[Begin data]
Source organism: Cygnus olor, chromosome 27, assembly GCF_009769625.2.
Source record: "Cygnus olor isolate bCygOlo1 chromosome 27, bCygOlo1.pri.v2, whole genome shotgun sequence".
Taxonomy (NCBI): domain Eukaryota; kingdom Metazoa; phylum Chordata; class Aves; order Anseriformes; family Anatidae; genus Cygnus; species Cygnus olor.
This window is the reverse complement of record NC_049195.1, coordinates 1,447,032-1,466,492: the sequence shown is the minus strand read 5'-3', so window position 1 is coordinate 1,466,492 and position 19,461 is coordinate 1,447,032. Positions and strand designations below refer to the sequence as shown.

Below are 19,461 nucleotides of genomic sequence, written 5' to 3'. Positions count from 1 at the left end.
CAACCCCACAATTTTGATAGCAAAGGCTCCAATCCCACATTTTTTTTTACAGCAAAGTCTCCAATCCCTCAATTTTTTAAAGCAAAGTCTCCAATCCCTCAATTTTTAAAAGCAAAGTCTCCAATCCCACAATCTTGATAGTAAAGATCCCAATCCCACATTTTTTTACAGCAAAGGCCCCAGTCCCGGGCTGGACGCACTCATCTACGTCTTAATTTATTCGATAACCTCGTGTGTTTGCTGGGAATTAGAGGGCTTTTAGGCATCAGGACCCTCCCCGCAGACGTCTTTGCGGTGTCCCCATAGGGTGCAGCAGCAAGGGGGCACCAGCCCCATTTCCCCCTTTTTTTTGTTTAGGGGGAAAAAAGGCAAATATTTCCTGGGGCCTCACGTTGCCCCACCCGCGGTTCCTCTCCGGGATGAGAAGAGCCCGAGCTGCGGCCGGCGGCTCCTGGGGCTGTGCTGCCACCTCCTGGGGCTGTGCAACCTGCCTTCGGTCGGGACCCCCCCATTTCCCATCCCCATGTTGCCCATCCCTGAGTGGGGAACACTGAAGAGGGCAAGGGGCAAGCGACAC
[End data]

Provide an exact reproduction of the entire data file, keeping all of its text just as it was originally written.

Source organism: Cygnus olor, chromosome 27, assembly GCF_009769625.2.
Source record: "Cygnus olor isolate bCygOlo1 chromosome 27, bCygOlo1.pri.v2, whole genome shotgun sequence".
Taxonomy (NCBI): domain Eukaryota; kingdom Metazoa; phylum Chordata; class Aves; order Anseriformes; family Anatidae; genus Cygnus; species Cygnus olor.
This window is the reverse complement of record NC_049195.1, coordinates 1,447,032-1,466,492: the sequence shown is the minus strand read 5'-3', so window position 1 is coordinate 1,466,492 and position 19,461 is coordinate 1,447,032. Positions and strand designations below refer to the sequence as shown.

Below are 19,461 nucleotides of genomic sequence, written 5' to 3'. Positions count from 1 at the left end.
CAACCCCACAATTTTGATAGCAAAGGCTCCAATCCCACATTTTTTTTTACAGCAAAGTCTCCAATCCCTCAATTTTTTAAAGCAAAGTCTCCAATCCCTCAATTTTTAAAAGCAAAGTCTCCAATCCCACAATCTTGATAGTAAAGATCCCAATCCCACATTTTTTTACAGCAAAGGCCCCAGTCCCGGGCTGGACGCACTCATCTACGTCTTAATTTATTCGATAACCTCGTGTGTTTGCTGGGAATTAGAGGGCTTTTAGGCATCAGGACCCTCCCCGCAGACGTCTTTGCGGTGTCCCCATAGGGTGCAGCAGCAAGGGGGCACCAGCCCCATTTCCCCCTTTTTTTTGTTTAGGGGGAAAAAAGGCAAATATTTCCTGGGGCCTCACGTTGCCCCACCCGCGGTTCCTCTCCGGGATGAGAAGAGCCCGAGCTGCGGCCGGCGGCTCCTGGGGCTGTGCTGCCACCTCCTGGGGCTGTGCAACCTGCCTTCGGTCGGGACCCCCCCATTTCCCATCCCCATGTTGCCCATCCCTGAGTGGGGAACACTGAAGAGGGCAAGGGGCAAGCGACAC